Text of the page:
Thursday, May 02, 2024

Transit Stat Napkin Math

 by MEGAN PODSIEDLIK, The Pamphleteer, April 29, 2024 - During April 19th’s transit unveiling, the mayor and his speakers dropped interesting statistics about Nashville— some about the new transit plan, some about the city’s makeup and demographics, and some that were a bit more questionable than others. For instance… 
  • More than 140 languages are spoken in Metro Nashville Public Schools.
  • 13 percent of the city's population is foreign born.
  • Metro Nashville is home to “hundreds of thousands” of immigrants, including Afghan parolees, Venezuelan asylum seekers, and Ukrainian refugees.
  • 80 percent of WeGo’s riders are picked up along 10 of the city’s busiest roadways.
  • According to the federal Department of Transportation, those who ride Tennessee public transit extend their commute time by 67 percent.
  • And, according to AAA, the average Nashvillian pays $12,000 a year to own and maintain a vehicle.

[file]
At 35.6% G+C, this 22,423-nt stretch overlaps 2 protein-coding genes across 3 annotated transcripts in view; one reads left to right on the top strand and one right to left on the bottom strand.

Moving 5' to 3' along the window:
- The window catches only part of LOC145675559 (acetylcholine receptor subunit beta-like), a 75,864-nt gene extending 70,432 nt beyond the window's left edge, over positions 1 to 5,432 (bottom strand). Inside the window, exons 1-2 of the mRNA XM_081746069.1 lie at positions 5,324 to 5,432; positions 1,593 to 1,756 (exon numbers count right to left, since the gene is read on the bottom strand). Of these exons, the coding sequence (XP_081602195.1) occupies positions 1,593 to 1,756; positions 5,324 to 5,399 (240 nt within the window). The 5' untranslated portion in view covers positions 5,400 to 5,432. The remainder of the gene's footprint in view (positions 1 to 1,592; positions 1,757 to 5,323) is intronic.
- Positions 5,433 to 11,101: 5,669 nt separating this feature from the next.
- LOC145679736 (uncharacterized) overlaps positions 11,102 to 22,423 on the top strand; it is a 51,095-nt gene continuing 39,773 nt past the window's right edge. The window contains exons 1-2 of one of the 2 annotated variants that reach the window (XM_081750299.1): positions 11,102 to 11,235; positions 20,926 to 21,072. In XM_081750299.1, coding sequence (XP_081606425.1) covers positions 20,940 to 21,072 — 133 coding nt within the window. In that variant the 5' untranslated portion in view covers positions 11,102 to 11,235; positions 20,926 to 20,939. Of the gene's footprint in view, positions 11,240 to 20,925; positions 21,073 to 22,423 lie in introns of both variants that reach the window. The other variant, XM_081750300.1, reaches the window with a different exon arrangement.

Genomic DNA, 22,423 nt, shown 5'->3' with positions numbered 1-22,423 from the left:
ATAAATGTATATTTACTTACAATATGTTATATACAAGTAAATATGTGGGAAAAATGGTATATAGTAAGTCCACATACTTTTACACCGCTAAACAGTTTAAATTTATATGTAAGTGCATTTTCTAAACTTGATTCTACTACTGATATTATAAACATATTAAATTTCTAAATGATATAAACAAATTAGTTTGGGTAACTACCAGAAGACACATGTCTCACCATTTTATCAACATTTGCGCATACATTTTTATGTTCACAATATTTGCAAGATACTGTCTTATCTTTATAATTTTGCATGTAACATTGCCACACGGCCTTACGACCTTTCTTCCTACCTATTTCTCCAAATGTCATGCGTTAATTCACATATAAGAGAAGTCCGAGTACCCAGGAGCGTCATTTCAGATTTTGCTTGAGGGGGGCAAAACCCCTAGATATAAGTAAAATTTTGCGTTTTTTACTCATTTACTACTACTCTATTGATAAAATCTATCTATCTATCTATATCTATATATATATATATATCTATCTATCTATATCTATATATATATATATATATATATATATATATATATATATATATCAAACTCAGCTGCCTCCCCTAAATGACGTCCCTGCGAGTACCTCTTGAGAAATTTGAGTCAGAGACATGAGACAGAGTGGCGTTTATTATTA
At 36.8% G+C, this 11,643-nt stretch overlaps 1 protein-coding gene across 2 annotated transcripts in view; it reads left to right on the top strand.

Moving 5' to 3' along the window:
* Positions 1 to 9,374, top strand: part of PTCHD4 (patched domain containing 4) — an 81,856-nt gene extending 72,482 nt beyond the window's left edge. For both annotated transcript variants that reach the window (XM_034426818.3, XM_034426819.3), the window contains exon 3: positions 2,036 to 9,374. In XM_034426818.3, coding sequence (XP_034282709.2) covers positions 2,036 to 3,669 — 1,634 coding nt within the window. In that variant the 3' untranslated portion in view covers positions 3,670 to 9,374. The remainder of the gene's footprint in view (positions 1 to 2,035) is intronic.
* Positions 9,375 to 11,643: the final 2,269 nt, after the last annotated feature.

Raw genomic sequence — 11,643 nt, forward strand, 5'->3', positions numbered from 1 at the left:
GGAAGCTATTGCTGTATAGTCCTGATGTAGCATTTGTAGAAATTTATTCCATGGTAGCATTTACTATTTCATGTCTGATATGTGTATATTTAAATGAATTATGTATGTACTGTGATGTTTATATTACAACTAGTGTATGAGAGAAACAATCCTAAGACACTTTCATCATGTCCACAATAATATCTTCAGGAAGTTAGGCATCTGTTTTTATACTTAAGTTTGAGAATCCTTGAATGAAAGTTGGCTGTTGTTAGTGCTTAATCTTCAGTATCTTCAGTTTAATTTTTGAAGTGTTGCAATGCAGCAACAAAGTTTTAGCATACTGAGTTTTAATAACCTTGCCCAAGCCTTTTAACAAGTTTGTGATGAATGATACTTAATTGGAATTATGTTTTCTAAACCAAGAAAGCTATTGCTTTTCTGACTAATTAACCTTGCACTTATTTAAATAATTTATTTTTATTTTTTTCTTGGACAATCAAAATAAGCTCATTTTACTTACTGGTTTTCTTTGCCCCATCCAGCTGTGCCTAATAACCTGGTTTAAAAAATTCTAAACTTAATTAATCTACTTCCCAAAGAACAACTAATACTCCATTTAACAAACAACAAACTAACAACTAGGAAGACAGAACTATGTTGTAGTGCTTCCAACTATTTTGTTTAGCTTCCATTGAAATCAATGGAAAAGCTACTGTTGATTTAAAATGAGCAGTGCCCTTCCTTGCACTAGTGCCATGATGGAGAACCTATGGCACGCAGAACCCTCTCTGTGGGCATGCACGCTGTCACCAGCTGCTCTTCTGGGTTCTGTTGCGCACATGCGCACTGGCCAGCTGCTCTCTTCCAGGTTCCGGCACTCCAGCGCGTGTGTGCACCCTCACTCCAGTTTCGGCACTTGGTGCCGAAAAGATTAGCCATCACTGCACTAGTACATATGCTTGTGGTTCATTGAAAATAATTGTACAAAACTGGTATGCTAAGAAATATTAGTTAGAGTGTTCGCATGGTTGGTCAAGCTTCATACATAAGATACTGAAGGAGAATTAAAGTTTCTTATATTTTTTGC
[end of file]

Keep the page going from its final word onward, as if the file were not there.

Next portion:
According to O’Connell, here's how things will change under the Choose How You Move Plan. 
  • The half-cent sales tax increase cost most Nashvillians about $70 per year.
  • About 60 percent of our sales tax is paid by people who live somewhere else.
  • One out of three Nashvillians will have direct, walkable access to a transit site.
  • 12 monitored transit centers in key locations throughout the city, adding routes that link neighborhoods without going through downtown.
  • 17 park and ride facilities will be added near high-capacity transit routes.
  • WeGo Star commuter rail services will be added for travel to special events.
  • 285 bus stops will be upgraded with weather covers and real time location tracking.
  • Up to 26 acres of land will be acquired by Metro to build affordable housing and parks near transit hubs.

And looking into the future...

  • Within five years, a traffic management center will be added and over 150 signals will be upgraded or modernized.
  • Within 10 years, 60 miles of sidewalks will be built or upgraded.
  • Within 15 years, 600 traffic signals will be upgraded, 86 miles of sidewalks will be completed, roadway safety projects will be completed within the 76-mile Vision Zero high injury network, and high-capacity transit will be established in all of Nashville's busiest corridors. 

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